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Sunday, October 27, 2013

KRAB 107.7 FM

Many years ago, there was a radio station in Seattle, Washington called KRAB.

Was KRAB pop? Absolutely not. Was it culture? More than you could shake a tub of yogurt at.

KRAB was founded in 1962 by Lorenzo Milam who is considered a pioneer in the community radio movement. KRAB's format has been described as "Eclectic", "free-form" or as I called it, "Whatever". But little did anyone know that KRAB and it's programming model would serve as the launch pad of hundreds of community public radio stations across America.

It was licensed to The Jack Straw Memorial Foundation. Who was Jack Straw?

Here's the answer:

"The name Jack Straw has several appeals for us. Naturally, we delight in the obscurity of it. It refers to a trouble-making peasant type who, in 1381, led a riot against the Flemish inhabitants of London for nothing less mundane than economic reasons, but better, is associated in Chaucer with the absolute confusion and demi-philosophical statements of Chanticleer and Dame Pertelote under attack of the ‘povre wydwe, somdeel stape in age.’ Figure that one out.

Jack Straw bodes well for KRAB, with outside help we may be able to escape the inordinate confusion of our farmyard studios. We are sometimes revolted by our poverty and dream – as we have said – of glistening studios with miracle equipment and a transmitter lost somewhere in the clouds of faultless transmission and wild improbable plans. We will refuse, of course, adamantly, to give up the confusion of our quasi-philosophical stance– that it the nature of KRAB and Dame Pertelote."

~The Radio Papers: From KRAB to KCHU by Lorenzo Milam

Excerpt of Chaucer’s The Nun’s Priest’s Tale

So hydous was the noyse, a benedicitee!
Certes, he Jakke Straw and his meynee
Ne made nevere shoutes half so shrille
Whan that they wolden any Flemyng kille,
As thilke day was madde upon the fox.
Of bras they broghten bemes, and of box,
Of horn, of boon, in whiche they blewe and powped,
And therwithal they skriked and they howped,
It semed as they hevene sholde falle.

 Modern English Translation

So terrible was the noise, ah ben'cite!
Certainly old Jack Straw and his army
Never raised shouting half so loud and shrill
When they were chasing Flemings for to kill,
As on that day was raised upon the fox.
They brought forth trumpets made of brass, of box,
Of horn, of bone, wherein they blew and pooped,
And therewithal they screamed and shrieked and whooped;
It seemed as if the heaven itself should fall!

(from http://www.jackstraw.org/main/about/jack.shtml)

No comment.
Milam's plan for KRAB was influenced by the BBC and classic American radio. Which didn't have specific formats, but a wide range of programming each day.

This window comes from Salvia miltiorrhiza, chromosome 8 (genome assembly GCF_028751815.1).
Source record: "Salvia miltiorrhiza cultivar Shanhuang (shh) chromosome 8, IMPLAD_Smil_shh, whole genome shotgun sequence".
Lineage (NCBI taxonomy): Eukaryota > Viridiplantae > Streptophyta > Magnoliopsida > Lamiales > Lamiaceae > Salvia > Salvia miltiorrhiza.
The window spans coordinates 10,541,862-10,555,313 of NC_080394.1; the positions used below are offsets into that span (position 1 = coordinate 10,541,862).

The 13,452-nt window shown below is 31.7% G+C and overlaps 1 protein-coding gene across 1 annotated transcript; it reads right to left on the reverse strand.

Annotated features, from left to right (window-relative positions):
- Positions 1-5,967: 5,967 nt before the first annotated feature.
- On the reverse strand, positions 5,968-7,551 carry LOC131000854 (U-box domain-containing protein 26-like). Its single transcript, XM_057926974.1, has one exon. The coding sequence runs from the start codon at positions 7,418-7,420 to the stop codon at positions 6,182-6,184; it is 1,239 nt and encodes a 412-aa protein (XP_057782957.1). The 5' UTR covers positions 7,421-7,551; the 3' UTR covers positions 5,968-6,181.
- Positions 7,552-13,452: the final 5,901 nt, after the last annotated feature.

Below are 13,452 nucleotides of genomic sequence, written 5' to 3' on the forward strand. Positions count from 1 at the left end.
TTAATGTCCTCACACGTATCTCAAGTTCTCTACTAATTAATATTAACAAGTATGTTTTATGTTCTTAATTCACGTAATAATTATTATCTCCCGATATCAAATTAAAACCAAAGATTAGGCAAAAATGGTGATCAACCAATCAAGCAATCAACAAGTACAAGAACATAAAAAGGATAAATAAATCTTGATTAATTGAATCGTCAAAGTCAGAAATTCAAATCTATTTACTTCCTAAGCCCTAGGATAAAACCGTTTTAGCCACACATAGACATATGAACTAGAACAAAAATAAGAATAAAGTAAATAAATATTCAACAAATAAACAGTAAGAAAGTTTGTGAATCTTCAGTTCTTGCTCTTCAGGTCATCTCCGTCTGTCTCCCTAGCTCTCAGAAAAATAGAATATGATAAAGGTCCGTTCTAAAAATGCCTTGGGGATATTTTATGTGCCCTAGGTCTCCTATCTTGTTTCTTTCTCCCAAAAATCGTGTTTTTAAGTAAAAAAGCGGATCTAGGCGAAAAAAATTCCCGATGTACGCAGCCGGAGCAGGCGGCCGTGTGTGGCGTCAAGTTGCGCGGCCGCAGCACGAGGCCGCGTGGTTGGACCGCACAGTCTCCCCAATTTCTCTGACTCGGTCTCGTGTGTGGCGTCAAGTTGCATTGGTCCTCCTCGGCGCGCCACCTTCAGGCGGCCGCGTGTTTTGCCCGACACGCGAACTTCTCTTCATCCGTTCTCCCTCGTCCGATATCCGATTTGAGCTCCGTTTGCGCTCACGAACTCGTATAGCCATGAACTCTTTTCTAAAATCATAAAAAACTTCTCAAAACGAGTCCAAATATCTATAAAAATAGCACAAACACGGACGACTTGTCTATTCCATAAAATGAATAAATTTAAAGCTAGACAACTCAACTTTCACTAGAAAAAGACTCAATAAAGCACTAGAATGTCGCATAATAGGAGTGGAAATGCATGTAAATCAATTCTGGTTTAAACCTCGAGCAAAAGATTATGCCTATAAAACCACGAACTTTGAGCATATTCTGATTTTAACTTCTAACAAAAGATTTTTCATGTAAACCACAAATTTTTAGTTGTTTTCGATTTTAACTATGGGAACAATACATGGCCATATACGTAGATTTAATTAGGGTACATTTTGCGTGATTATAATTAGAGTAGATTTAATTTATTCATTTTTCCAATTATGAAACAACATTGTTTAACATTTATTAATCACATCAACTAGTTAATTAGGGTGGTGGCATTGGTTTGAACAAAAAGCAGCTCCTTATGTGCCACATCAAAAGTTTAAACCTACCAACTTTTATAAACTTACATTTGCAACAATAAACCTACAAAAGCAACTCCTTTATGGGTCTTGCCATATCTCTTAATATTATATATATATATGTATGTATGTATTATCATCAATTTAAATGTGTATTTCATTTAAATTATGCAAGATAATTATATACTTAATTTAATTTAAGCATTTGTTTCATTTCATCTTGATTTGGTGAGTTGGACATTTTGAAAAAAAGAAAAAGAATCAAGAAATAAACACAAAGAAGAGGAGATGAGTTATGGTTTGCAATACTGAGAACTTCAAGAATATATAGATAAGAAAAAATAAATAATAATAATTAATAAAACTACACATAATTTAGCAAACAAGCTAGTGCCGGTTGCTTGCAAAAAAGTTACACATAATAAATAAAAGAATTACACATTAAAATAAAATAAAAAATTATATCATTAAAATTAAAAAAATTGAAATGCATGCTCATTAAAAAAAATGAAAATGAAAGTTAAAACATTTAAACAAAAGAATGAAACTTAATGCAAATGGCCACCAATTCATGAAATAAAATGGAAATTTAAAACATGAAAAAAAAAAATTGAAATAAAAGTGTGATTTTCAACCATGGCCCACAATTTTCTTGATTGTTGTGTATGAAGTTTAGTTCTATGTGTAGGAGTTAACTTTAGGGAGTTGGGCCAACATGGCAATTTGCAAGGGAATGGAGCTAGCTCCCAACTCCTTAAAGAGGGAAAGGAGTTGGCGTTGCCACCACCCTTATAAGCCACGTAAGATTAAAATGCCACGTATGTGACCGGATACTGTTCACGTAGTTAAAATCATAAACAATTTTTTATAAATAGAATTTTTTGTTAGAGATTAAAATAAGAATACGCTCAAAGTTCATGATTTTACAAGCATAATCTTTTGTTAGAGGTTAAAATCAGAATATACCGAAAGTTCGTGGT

KRAB wasn't your typical radio station, with a directed format and narrowly researched playlist. KRAB was the antithesis of all that. For example, while pop music and jingly commercials were the norm on the most listened to radio stations on a typical day in the '60s and '70s. KRAB would broadcast an intellectual roundtable, indigenous music from Africa, a reading from a 14th century book, gramophone records from the 1920s. And so forth.

KRAB was staffed by volunteers and encouraged an eclectic direction. To find what isn't mainstream. Milam's vision wasn't to compete with existing stations, but to offer something that you couldn't find on them. Their studio and transmitter were originally located in a converted donut shop in the Roosevelt area of Seattle.

Image from krab.fm
And KRAB had a lot to offer. Before world music and LGBT themed radio programs became a staple of community public radio, KRAB innovated them. Public radio back then (as a majority of FM radio stations in general) were mostly classical music. KRAB also had classical music, but from far more obscure composers. No Beethoven here. You were more likely to hear Renaissance Fair music (LONG before Renaissance Fairs became trendy.) KRAB also played blues music (at a time and place where the blues were virtually unheard of.) There was obscure folk, avant garde experimental music as well as BBC News (directly off a shortwave radio!), commentary, speeches and roundtable discussions from a wide range of opinions. Today, you'd have to be out of your mind to put a flaming Communist and a John Birch uber right-winger on the same station, to say nothing of the same room. KRAB did. (And how the whole damn station didn't blow up is one for the history books.)

Before the internet, it was almost impossible to find such a huge variety of alternative programming in most cities. That's what made KRAB such a gem. The Jack Straw Memorial Foundation also founded other stations with similar programming KBOO 90.7 FM Portland, OR, KNON Dallas, TX, KPOO San Fransisco, CA and others.

They had no ratings, no advertisers (being a non-commercially licensed station, they couldn't have any advertising whatsoever on the air.) And outside local media and intellectual circles, almost nobody knew where they were. They were located at 107.7 MHz on the farthest reach of the Seattle FM dial.